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Barrow still playing key part as we mark a milestone of our nation’s security at sea

By Gavin Williamson, Defence Secretary
An artist’s impression of Dreadnought. Credit: BAE Systems

This month marks a significant milestone in what is the longest sustained military operation ever undertaken by the UK, the Continuous at Sea Nuclear Deterrent operation.

The 50th anniversary of undertaking continuous patrols at sea is an opportunity to recognise and thank those who have contributed to protecting our country, something which the thousands of workers at Barrow’s great shipyards have been pivotal in.

Barrow-in-Furness has a long and proud history of shipbuilding. Hundreds of merchant ships, submarines and naval vessels have been built on the historical shipyards of the Cumbrian coast, with both HMS Vengeance and HMS Victorious starting life at BAE Systems Maritime in the town, while the newest addition to the fleet, the 7,400tonne Audacious, rolled out of the dockyard more recently.

I would like to pay tribute to the men and women who work at the dockyards here, who play an important part in helping to maintain our nuclear deterrent just as the generations of Royal Navy submariners have done and continue to do to this day.

Since 1969, a Royal Navy ballistic missile submarine has patrolled our country every single day, providing the nation’s deterrent and helping to ensure the UK and our allies remain safe.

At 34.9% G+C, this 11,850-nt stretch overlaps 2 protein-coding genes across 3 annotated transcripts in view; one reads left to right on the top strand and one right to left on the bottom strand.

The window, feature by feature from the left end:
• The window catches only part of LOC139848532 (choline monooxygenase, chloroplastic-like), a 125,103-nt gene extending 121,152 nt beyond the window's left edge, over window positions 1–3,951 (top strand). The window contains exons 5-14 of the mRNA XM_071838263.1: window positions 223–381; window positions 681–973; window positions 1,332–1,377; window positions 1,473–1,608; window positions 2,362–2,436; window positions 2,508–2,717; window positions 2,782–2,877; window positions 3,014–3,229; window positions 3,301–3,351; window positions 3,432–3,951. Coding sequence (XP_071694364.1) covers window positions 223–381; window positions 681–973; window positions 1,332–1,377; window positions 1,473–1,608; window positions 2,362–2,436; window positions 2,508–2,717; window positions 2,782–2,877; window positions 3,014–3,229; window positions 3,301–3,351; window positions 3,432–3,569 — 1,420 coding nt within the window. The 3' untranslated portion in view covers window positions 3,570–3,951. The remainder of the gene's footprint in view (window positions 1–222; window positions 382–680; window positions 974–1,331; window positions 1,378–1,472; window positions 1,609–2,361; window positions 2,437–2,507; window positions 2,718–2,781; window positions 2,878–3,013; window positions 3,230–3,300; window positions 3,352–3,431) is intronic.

Defence is the first duty of the Government. A key element of that is deterrence, which is at the core of the UK’s national security policy.

The threats to the UK and our allies are increasing and the challenges that we face are growing in scale, complexity, concurrency and diversity.

We cannot relax our guard, a fact the Conservatives understand and are working hard to ensure does not happen. But sadly, Jeremy Corbyn’s Labour Party simply do not see the importance of protecting our nation and of the jobs provided by this industry, an issue which was brought to the fore during the Copeland by-election.

In what had been a strong Labour heartland for the past 80 years, the Conservatives and local businesswoman Trudy Harrison seized power in the historic by-election. This, as many on the doorstep agreed at the time, was in no small part due to the Labour leader’s staunch anti-nuclear stance. How could so many who relied on the nuclear industry, at both Sellafield and those who travelled from Copeland to Barrow to work at BAE, vote for a party whose leader held such a view?

The UK’s independent nuclear deterrent will remain essential to our security today, and for as long as the global security situation demands. Barrow-in-Furness and all those who work at BAE are ensuring that carries on.

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